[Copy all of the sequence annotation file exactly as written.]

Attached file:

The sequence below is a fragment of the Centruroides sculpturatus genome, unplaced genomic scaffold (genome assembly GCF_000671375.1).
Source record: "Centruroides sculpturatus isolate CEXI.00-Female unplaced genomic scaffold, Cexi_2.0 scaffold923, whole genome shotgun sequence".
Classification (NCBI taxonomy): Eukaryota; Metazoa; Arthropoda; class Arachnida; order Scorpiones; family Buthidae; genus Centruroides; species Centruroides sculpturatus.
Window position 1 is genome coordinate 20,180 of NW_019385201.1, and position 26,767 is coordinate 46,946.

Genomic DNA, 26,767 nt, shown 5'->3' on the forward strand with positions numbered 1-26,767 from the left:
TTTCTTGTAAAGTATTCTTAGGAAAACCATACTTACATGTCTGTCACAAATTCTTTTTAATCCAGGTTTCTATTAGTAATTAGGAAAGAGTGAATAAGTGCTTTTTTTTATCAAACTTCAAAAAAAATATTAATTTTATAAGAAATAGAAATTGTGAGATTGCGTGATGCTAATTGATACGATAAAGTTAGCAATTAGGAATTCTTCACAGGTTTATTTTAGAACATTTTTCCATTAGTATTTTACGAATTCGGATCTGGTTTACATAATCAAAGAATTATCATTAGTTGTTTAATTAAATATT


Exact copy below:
The sequence below is a fragment of the Centruroides sculpturatus genome, unplaced genomic scaffold (genome assembly GCF_000671375.1).
Source record: "Centruroides sculpturatus isolate CEXI.00-Female unplaced genomic scaffold, Cexi_2.0 scaffold923, whole genome shotgun sequence".
Classification (NCBI taxonomy): Eukaryota; Metazoa; Arthropoda; class Arachnida; order Scorpiones; family Buthidae; genus Centruroides; species Centruroides sculpturatus.
Window position 1 is genome coordinate 20,180 of NW_019385201.1, and position 26,767 is coordinate 46,946.

Genomic DNA, 26,767 nt, shown 5'->3' on the forward strand with positions numbered 1-26,767 from the left:
TTTCTTGTAAAGTATTCTTAGGAAAACCATACTTACATGTCTGTCACAAATTCTTTTTAATCCAGGTTTCTATTAGTAATTAGGAAAGAGTGAATAAGTGCTTTTTTTTATCAAACTTCAAAAAAAATATTAATTTTATAAGAAATAGAAATTGTGAGATTGCGTGATGCTAATTGATACGATAAAGTTAGCAATTAGGAATTCTTCACAGGTTTATTTTAGAACATTTTTCCATTAGTATTTTACGAATTCGGATCTGGTTTACATAATCAAAGAATTATCATTAGTTGTTTAATTAAATATT